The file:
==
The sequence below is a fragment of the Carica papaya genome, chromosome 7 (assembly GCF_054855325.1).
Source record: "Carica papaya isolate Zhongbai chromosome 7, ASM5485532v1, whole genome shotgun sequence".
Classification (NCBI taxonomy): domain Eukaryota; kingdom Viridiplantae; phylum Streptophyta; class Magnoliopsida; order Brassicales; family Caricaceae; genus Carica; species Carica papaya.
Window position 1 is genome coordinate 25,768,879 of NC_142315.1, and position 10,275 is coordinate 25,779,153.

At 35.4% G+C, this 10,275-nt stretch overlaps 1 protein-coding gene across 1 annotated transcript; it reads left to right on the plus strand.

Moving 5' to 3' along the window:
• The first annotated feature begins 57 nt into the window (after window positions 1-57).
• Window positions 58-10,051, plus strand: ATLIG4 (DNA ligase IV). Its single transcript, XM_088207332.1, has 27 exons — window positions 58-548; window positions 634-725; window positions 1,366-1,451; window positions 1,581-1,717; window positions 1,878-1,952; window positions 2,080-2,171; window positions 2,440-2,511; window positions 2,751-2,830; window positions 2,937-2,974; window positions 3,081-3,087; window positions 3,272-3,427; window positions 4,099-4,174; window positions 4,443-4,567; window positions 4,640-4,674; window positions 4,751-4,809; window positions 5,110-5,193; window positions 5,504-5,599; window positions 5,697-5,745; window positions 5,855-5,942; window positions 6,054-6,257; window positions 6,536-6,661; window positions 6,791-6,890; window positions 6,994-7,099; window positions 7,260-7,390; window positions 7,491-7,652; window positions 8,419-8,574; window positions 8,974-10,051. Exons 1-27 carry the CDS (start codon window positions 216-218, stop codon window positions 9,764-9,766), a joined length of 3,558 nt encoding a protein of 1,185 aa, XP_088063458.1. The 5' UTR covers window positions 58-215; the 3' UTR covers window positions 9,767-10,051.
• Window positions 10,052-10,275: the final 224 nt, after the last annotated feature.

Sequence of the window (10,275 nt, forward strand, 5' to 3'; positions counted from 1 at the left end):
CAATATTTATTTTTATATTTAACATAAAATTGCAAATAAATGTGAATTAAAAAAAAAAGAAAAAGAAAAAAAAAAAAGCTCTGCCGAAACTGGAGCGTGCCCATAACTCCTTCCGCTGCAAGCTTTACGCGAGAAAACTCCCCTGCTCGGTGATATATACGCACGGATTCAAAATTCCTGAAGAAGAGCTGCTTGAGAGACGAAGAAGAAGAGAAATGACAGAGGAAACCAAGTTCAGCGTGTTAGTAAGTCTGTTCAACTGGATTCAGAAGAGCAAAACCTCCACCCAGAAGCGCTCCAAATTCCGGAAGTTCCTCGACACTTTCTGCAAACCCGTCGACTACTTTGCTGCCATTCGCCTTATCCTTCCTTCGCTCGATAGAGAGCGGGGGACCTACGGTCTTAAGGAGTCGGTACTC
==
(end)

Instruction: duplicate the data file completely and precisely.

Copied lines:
The sequence below is a fragment of the Carica papaya genome, chromosome 7 (assembly GCF_054855325.1).
Source record: "Carica papaya isolate Zhongbai chromosome 7, ASM5485532v1, whole genome shotgun sequence".
Classification (NCBI taxonomy): domain Eukaryota; kingdom Viridiplantae; phylum Streptophyta; class Magnoliopsida; order Brassicales; family Caricaceae; genus Carica; species Carica papaya.
Window position 1 is genome coordinate 25,768,879 of NC_142315.1, and position 10,275 is coordinate 25,779,153.

At 35.4% G+C, this 10,275-nt stretch overlaps 1 protein-coding gene across 1 annotated transcript; it reads left to right on the plus strand.

Moving 5' to 3' along the window:
• The first annotated feature begins 57 nt into the window (after window positions 1-57).
• Window positions 58-10,051, plus strand: ATLIG4 (DNA ligase IV). Its single transcript, XM_088207332.1, has 27 exons — window positions 58-548; window positions 634-725; window positions 1,366-1,451; window positions 1,581-1,717; window positions 1,878-1,952; window positions 2,080-2,171; window positions 2,440-2,511; window positions 2,751-2,830; window positions 2,937-2,974; window positions 3,081-3,087; window positions 3,272-3,427; window positions 4,099-4,174; window positions 4,443-4,567; window positions 4,640-4,674; window positions 4,751-4,809; window positions 5,110-5,193; window positions 5,504-5,599; window positions 5,697-5,745; window positions 5,855-5,942; window positions 6,054-6,257; window positions 6,536-6,661; window positions 6,791-6,890; window positions 6,994-7,099; window positions 7,260-7,390; window positions 7,491-7,652; window positions 8,419-8,574; window positions 8,974-10,051. Exons 1-27 carry the CDS (start codon window positions 216-218, stop codon window positions 9,764-9,766), a joined length of 3,558 nt encoding a protein of 1,185 aa, XP_088063458.1. The 5' UTR covers window positions 58-215; the 3' UTR covers window positions 9,767-10,051.
• Window positions 10,052-10,275: the final 224 nt, after the last annotated feature.

Sequence of the window (10,275 nt, forward strand, 5' to 3'; positions counted from 1 at the left end):
CAATATTTATTTTTATATTTAACATAAAATTGCAAATAAATGTGAATTAAAAAAAAAAGAAAAAGAAAAAAAAAAAAGCTCTGCCGAAACTGGAGCGTGCCCATAACTCCTTCCGCTGCAAGCTTTACGCGAGAAAACTCCCCTGCTCGGTGATATATACGCACGGATTCAAAATTCCTGAAGAAGAGCTGCTTGAGAGACGAAGAAGAAGAGAAATGACAGAGGAAACCAAGTTCAGCGTGTTAGTAAGTCTGTTCAACTGGATTCAGAAGAGCAAAACCTCCACCCAGAAGCGCTCCAAATTCCGGAAGTTCCTCGACACTTTCTGCAAACCCGTCGACTACTTTGCTGCCATTCGCCTTATCCTTCCTTCGCTCGATAGAGAGCGGGGGACCTACGGTCTTAAGGAGTCGGTACTC